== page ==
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Thread: Is it correct

  1. #1
    zaffar is offline Junior Member
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    Default Is it correct

    Hi teacher,
    Is it correct to say " it will be helpful of yours, if you pass me a pen". If not! then what should be the correct sentence.
    Please reply
    zaffar

  2. #2
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    Default Re: Is it correct

    The second part of your question is common, but I don't hear the first, 'helpful' part of your sentence very often....

    "It would be helpful if you would pass me a pen."


    What I say, and hear, are sentences like these:

    "Excuse me, could you pass me a pen? Thanks."
    "I'm sorry to bother you, but could you pass me a pen? Thanks."
    "I'm sorry, but could I bother you for a pen? Thanks."
    "I don't mean to bother you, but I need a pen... could you pass me that one? Thank you very much."
    "Excuse me, are you using that pen? Could you pass it to me?"
    "Excuse me, are you using that pen? No? Then could I borrow it for a minute?"
    "Excuse me, could I borrow that pen for a moment?"
    "I'm sorry, but I left my pen at home... could you loan me one of yours?"

  3. #3
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    Default Re: Is it correct

    ....could you loan me one of yours?"
    Are you sure that it shouldn't be "..could you lend me one of yours?" or "..could you give me one of yours on loan?"
    Last edited by Temico; 02-Aug-2005 at 16:20.

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    Default Re: Is it correct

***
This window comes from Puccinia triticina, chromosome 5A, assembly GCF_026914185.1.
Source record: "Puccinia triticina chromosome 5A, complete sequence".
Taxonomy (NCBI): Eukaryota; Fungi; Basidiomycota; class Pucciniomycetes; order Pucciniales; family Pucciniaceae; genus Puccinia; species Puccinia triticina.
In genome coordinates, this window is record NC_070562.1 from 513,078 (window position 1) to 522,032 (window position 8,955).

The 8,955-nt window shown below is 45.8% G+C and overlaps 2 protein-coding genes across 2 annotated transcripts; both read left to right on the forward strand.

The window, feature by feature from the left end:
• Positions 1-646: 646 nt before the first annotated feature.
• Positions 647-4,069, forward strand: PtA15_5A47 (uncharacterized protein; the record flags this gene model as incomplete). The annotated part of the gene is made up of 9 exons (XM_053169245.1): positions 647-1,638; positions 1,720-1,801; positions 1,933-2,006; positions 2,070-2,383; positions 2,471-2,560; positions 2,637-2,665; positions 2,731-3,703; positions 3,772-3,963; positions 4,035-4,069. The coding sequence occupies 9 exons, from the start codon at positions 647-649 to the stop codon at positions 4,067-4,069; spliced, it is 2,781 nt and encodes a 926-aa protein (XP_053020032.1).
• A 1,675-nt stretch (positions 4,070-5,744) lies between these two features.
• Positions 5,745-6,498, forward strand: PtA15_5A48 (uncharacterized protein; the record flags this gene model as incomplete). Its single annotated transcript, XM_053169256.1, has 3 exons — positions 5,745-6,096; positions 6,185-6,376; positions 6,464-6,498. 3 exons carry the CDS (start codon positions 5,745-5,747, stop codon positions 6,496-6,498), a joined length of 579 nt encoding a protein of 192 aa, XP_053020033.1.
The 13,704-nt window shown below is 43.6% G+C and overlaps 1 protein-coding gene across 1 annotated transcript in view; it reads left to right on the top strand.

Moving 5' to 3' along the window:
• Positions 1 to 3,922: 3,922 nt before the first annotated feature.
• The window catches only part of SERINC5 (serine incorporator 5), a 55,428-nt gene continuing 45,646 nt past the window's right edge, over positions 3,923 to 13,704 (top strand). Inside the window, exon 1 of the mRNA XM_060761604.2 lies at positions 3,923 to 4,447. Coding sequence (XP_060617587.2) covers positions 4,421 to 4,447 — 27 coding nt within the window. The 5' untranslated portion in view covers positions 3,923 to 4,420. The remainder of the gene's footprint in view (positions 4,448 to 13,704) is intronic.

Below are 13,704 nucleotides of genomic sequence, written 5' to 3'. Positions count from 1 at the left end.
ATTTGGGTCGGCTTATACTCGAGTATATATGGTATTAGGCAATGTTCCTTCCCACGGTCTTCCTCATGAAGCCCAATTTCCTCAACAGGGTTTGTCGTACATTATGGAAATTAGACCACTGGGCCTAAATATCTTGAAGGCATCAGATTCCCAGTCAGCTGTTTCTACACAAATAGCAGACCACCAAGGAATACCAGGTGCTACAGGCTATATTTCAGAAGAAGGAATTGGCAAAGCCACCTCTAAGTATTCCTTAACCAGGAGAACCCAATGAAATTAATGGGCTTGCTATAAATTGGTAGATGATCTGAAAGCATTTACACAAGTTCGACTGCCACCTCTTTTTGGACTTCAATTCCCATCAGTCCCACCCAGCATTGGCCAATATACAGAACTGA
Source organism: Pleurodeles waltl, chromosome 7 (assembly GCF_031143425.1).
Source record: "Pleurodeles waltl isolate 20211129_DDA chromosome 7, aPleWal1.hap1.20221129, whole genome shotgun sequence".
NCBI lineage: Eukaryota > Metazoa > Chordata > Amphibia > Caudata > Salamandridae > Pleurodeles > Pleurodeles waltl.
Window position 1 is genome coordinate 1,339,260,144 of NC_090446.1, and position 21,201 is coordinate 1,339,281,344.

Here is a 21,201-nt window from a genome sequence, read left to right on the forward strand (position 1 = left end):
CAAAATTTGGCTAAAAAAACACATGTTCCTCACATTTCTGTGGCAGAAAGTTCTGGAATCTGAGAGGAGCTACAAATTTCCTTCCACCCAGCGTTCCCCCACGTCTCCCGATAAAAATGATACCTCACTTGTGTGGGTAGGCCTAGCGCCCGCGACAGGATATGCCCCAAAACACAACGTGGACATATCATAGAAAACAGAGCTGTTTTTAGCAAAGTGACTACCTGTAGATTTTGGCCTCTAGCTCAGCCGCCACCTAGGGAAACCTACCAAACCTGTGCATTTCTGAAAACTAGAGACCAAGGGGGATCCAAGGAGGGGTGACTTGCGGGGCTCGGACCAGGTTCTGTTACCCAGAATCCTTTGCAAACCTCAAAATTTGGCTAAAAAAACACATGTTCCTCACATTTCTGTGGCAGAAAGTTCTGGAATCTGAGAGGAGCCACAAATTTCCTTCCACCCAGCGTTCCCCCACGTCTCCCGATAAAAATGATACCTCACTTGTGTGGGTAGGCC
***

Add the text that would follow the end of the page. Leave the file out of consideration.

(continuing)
To my ears, "could you loan me one of yours" is correct.

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    Default Re: Is it correct

    In British English the verb is To Lend, the noun, the thing that you lend, is A Loan.

    (Present) I lend my friend a loan today.
    (Past) I lent my friend a loan yesterday.

    BUT, in American English, which I use, we have mushed lend & loan together... we now have the verbs To Lend AND To Loan.

    I loan my friend a loan today,
    I loaned my friend a loan yesterday.

    British English dictionaries do not like those last two sentences, but they are in common use in the USA.

    The same with "on loan".... some British Englisher will have to look at that one; to my American ear it sounds so 1800's....

  6. #6
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    Default Re: Is it correct

    In British English the verb is To Lend, the noun, the thing that you lend, is A Loan.

    (Present) I lend my friend a loan today.
    (Past) I lent my friend a loan yesterday.
    To my knowledge, no educated Britisher would say it like the above. They would either say, "I'll give my friend a loan today/ I gave my friend a loan yesterday. " or "I'll lend my friend some money(not loan) today/ I lent my friend some money/etc. yesterday".

    Also, Britisher would not say, "Lend me a loan.", they would say, "Give me a loan" or "Lend me some money"

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